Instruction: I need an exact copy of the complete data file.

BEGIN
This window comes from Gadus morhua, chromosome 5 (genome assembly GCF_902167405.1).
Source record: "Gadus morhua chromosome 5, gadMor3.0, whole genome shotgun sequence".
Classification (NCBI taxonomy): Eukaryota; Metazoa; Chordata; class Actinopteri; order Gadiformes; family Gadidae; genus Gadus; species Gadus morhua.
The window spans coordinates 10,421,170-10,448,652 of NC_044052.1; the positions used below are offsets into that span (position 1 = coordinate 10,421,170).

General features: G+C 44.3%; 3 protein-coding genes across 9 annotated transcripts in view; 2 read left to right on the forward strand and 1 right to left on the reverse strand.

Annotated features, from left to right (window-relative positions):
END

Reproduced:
This window comes from Gadus morhua, chromosome 5 (genome assembly GCF_902167405.1).
Source record: "Gadus morhua chromosome 5, gadMor3.0, whole genome shotgun sequence".
Classification (NCBI taxonomy): Eukaryota; Metazoa; Chordata; class Actinopteri; order Gadiformes; family Gadidae; genus Gadus; species Gadus morhua.
The window spans coordinates 10,421,170-10,448,652 of NC_044052.1; the positions used below are offsets into that span (position 1 = coordinate 10,421,170).

General features: G+C 44.3%; 3 protein-coding genes across 9 annotated transcripts in view; 2 read left to right on the forward strand and 1 right to left on the reverse strand.

Annotated features, from left to right (window-relative positions):